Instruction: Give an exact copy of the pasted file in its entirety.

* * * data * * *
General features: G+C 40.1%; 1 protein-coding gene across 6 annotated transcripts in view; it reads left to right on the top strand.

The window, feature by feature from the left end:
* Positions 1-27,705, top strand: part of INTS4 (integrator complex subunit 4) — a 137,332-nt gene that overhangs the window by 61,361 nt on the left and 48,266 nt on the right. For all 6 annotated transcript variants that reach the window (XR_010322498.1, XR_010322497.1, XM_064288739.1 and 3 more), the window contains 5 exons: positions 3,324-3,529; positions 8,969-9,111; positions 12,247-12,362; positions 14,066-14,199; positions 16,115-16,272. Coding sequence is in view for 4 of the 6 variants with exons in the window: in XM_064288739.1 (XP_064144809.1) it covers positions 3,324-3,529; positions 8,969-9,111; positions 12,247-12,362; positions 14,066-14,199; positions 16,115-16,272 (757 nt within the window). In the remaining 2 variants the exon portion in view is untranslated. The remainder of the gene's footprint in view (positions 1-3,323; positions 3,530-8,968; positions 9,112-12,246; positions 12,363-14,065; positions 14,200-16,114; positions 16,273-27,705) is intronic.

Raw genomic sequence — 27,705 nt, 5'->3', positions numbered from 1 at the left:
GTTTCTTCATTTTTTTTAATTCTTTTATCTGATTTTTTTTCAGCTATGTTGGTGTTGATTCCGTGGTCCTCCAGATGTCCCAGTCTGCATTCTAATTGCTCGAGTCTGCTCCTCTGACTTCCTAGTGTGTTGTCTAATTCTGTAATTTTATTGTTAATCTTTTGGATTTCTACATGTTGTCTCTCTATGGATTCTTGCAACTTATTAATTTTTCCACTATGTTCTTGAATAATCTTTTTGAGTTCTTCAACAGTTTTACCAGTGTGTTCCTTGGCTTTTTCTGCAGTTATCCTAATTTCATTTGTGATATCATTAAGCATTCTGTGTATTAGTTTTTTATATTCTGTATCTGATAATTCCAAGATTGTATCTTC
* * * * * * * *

General features: G+C 40.1%; 1 protein-coding gene across 6 annotated transcripts in view; it reads left to right on the top strand.

The window, feature by feature from the left end:
* Positions 1-27,705, top strand: part of INTS4 (integrator complex subunit 4) — a 137,332-nt gene that overhangs the window by 61,361 nt on the left and 48,266 nt on the right. For all 6 annotated transcript variants that reach the window (XR_010322498.1, XR_010322497.1, XM_064288739.1 and 3 more), the window contains 5 exons: positions 3,324-3,529; positions 8,969-9,111; positions 12,247-12,362; positions 14,066-14,199; positions 16,115-16,272. Coding sequence is in view for 4 of the 6 variants with exons in the window: in XM_064288739.1 (XP_064144809.1) it covers positions 3,324-3,529; positions 8,969-9,111; positions 12,247-12,362; positions 14,066-14,199; positions 16,115-16,272 (757 nt within the window). In the remaining 2 variants the exon portion in view is untranslated. The remainder of the gene's footprint in view (positions 1-3,323; positions 3,530-8,968; positions 9,112-12,246; positions 12,363-14,065; positions 14,200-16,114; positions 16,273-27,705) is intronic.

Raw genomic sequence — 27,705 nt, 5'->3', positions numbered from 1 at the left:
GTTTCTTCATTTTTTTTAATTCTTTTATCTGATTTTTTTTCAGCTATGTTGGTGTTGATTCCGTGGTCCTCCAGATGTCCCAGTCTGCATTCTAATTGCTCGAGTCTGCTCCTCTGACTTCCTAGTGTGTTGTCTAATTCTGTAATTTTATTGTTAATCTTTTGGATTTCTACATGTTGTCTCTCTATGGATTCTTGCAACTTATTAATTTTTCCACTATGTTCTTGAATAATCTTTTTGAGTTCTTCAACAGTTTTACCAGTGTGTTCCTTGGCTTTTTCTGCAGTTATCCTAATTTCATTTGTGATATCATTAAGCATTCTGTGTATTAGTTTTTTATATTCTGTATCTGATAATTCCAAGATTGTATCTTC